Cadet rank (“captains” and “lieutenants” from the first class, “sergeants” from the second, and “corporals” from the third) was West Point’s official standard of prestige. These positions were reserved for the spotless cadets, individuals of high academic standing who were also unsullied by demerits. But the academy’s version of success and subsequent military success did not necessarily coincide. Using the example of Henry Halleck and George McClellan, you might even say that an obsessive following of the rules actually inhibited fighting initiative and opportunism. Of course, no cadet was more spotless than Robert E. Lee, accumulating no demerits in four years, and on the battlefield nothing slowed him down.

Revue de presse

“A superb examination of the many facets of the iconic Union general who emerged as Ulysses S. Grant’s most trusted battlefield commander. [Robert L.] O’Connell’s biography of Sherman brings to life an enigmatic, fascinating figure who emerged a brilliant strategist and a master of maneuver, and whose victories in 1864 helped to ensure Abraham Lincoln’s re-election and ultimately turned the tide of the Civil War.”—General David Petraeus, Politico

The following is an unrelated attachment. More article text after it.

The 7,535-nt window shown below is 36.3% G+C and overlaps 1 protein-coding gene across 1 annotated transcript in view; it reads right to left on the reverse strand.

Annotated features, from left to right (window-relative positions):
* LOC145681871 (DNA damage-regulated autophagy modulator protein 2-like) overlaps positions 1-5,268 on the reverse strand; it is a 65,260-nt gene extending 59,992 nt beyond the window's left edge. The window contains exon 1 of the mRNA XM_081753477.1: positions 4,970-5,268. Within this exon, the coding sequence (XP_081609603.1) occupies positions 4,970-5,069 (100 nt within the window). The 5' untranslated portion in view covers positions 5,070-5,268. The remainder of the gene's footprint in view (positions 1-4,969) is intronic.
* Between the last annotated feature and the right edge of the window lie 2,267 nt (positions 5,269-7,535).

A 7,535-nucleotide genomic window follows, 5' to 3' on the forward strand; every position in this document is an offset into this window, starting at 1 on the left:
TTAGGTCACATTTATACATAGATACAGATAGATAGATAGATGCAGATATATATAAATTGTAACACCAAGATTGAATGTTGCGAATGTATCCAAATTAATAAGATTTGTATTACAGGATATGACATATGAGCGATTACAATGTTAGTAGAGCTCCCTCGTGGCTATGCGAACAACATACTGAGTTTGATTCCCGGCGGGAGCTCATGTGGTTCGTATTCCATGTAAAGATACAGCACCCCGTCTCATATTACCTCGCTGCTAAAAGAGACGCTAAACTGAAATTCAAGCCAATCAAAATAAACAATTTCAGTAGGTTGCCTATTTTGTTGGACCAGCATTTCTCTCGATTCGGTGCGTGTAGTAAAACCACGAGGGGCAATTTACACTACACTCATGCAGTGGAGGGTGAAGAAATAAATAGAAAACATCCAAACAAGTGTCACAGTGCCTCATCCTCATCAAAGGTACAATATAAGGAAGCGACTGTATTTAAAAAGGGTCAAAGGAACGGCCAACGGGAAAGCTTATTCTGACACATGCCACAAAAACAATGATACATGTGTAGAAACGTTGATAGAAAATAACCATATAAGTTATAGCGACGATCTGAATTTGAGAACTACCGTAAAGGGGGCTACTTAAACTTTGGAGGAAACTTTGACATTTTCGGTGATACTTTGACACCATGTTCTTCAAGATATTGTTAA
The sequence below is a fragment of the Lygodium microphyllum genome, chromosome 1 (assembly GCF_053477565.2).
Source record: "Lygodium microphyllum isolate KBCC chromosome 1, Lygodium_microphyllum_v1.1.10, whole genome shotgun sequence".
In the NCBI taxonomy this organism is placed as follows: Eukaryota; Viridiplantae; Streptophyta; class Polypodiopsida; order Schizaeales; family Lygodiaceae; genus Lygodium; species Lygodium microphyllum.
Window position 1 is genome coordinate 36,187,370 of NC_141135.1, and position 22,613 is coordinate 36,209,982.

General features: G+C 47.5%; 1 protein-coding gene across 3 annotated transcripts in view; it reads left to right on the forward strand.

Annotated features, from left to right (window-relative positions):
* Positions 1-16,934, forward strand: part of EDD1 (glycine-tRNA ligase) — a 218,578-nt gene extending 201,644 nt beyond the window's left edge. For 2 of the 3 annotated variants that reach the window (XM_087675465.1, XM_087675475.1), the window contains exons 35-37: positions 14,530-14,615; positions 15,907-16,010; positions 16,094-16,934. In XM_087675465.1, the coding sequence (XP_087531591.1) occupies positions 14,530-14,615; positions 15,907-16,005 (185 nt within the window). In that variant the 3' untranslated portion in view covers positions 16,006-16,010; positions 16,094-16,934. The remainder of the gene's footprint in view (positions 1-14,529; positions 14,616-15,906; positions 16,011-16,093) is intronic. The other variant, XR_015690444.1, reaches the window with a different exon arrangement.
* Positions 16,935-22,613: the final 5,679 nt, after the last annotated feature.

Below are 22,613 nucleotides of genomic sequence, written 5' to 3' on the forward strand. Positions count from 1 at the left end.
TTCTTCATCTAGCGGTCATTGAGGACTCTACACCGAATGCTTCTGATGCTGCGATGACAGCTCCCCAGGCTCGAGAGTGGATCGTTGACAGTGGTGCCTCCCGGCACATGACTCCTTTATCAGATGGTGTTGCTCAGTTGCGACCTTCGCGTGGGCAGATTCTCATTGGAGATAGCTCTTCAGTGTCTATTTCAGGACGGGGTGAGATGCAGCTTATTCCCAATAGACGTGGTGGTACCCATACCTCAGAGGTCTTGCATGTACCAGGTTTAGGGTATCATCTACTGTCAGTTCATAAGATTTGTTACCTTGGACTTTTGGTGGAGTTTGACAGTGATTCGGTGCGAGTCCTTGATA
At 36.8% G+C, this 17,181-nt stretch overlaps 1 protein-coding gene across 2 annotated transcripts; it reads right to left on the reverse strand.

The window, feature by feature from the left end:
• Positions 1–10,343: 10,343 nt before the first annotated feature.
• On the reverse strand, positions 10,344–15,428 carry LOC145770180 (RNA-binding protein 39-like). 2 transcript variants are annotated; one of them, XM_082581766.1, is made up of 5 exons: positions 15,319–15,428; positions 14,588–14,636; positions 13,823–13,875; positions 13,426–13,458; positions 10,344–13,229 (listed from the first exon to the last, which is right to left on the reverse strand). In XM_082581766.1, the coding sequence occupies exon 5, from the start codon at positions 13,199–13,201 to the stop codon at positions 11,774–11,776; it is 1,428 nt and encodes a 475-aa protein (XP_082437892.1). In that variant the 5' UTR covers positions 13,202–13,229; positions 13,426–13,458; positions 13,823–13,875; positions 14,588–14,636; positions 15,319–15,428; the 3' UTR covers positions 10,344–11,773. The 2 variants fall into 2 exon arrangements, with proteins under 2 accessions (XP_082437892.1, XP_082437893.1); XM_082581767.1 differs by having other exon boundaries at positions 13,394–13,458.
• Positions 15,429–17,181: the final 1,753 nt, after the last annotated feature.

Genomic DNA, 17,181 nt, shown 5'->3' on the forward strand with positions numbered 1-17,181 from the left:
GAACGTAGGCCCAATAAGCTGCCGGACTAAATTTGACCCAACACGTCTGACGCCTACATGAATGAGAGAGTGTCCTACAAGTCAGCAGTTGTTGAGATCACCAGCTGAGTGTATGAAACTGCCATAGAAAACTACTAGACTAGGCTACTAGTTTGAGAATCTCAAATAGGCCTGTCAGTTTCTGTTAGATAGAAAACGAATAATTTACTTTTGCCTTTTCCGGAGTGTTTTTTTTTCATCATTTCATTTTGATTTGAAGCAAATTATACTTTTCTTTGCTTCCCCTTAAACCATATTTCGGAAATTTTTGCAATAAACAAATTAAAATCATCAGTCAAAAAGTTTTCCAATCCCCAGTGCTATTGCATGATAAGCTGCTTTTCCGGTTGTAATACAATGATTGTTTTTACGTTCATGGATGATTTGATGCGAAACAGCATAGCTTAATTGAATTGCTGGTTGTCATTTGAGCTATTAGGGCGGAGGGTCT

“Sherman’s standing in American history is formidable. . . . It is hard to imagine any other biography capturing it all in such a concise and enlightening fashion.”National Review

“A sharply drawn and propulsive march through the tortured psyche of the man.”The Wall Street Journal
“[O’Connell’s] narrative of the March to the Sea is perhaps the best I have ever read.”—Jonathan Yardley, The Washington Post

“William Tecumseh Sherman is one of the great characters in American history—protean, highly effective, cunning, outrageous, and in every way memorable. He has found just the right biographer in Robert L. O’Connell. Fierce Patriot is a surprising, clever, wise, and powerful book.”—Evan Thomas, author of Ike’s Bluff: President Eisenhower’s Secret Battle to Save the World
“For those who think they know a lot about William Tecumseh Sherman, this book will be a revelation. Those who are meeting him for the first time will be equally mesmerized.”—Thomas Fleming, author of A Disease in the Public Mind: A New Understanding of Why We Fought the Civil War
“To his family and friends he was Cump; to his soldiers he was Uncle Billy; to generations of Southern whites he was the devil incarnate. But to biographer Robert L. O’Connell, William T. Sherman was the quintessential nineteenth-century American: full of energy, constantly on the move, pragmatic, adaptable, determined to overcome all obstacles, a nationalist and patriot who teamed with Grant and Lincoln to win the Civil War and launch America as a world power. This readable biography offers new insights on Sherman as a husband and father as well as a master strategist and leader.”—James M. McPherson, Pulitzer Prize–winning author of Battle Cry of Freedom: The Civil War Era